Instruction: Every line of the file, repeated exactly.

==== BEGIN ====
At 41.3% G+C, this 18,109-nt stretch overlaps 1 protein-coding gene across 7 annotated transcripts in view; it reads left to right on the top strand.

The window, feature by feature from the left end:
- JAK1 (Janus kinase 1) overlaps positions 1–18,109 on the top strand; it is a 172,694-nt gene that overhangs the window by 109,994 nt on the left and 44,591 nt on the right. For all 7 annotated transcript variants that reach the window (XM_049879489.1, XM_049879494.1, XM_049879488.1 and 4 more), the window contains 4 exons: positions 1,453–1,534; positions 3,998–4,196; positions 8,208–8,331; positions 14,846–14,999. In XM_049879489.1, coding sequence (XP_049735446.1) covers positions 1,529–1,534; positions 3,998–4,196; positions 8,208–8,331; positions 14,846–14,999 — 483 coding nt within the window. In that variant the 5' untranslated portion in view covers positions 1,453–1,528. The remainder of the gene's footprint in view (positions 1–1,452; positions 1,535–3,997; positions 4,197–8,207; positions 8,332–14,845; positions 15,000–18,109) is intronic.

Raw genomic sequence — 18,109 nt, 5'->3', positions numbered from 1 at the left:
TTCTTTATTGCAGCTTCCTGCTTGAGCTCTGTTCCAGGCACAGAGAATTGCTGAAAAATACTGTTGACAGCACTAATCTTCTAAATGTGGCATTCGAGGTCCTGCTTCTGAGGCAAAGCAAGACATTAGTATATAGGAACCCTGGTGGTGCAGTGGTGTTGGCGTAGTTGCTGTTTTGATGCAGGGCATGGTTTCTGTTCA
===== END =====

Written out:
At 41.3% G+C, this 18,109-nt stretch overlaps 1 protein-coding gene across 7 annotated transcripts in view; it reads left to right on the top strand.

The window, feature by feature from the left end:
- JAK1 (Janus kinase 1) overlaps positions 1–18,109 on the top strand; it is a 172,694-nt gene that overhangs the window by 109,994 nt on the left and 44,591 nt on the right. For all 7 annotated transcript variants that reach the window (XM_049879489.1, XM_049879494.1, XM_049879488.1 and 4 more), the window contains 4 exons: positions 1,453–1,534; positions 3,998–4,196; positions 8,208–8,331; positions 14,846–14,999. In XM_049879489.1, coding sequence (XP_049735446.1) covers positions 1,529–1,534; positions 3,998–4,196; positions 8,208–8,331; positions 14,846–14,999 — 483 coding nt within the window. In that variant the 5' untranslated portion in view covers positions 1,453–1,528. The remainder of the gene's footprint in view (positions 1–1,452; positions 1,535–3,997; positions 4,197–8,207; positions 8,332–14,845; positions 15,000–18,109) is intronic.

Raw genomic sequence — 18,109 nt, 5'->3', positions numbered from 1 at the left:
TTCTTTATTGCAGCTTCCTGCTTGAGCTCTGTTCCAGGCACAGAGAATTGCTGAAAAATACTGTTGACAGCACTAATCTTCTAAATGTGGCATTCGAGGTCCTGCTTCTGAGGCAAAGCAAGACATTAGTATATAGGAACCCTGGTGGTGCAGTGGTGTTGGCGTAGTTGCTGTTTTGATGCAGGGCATGGTTTCTGTTCA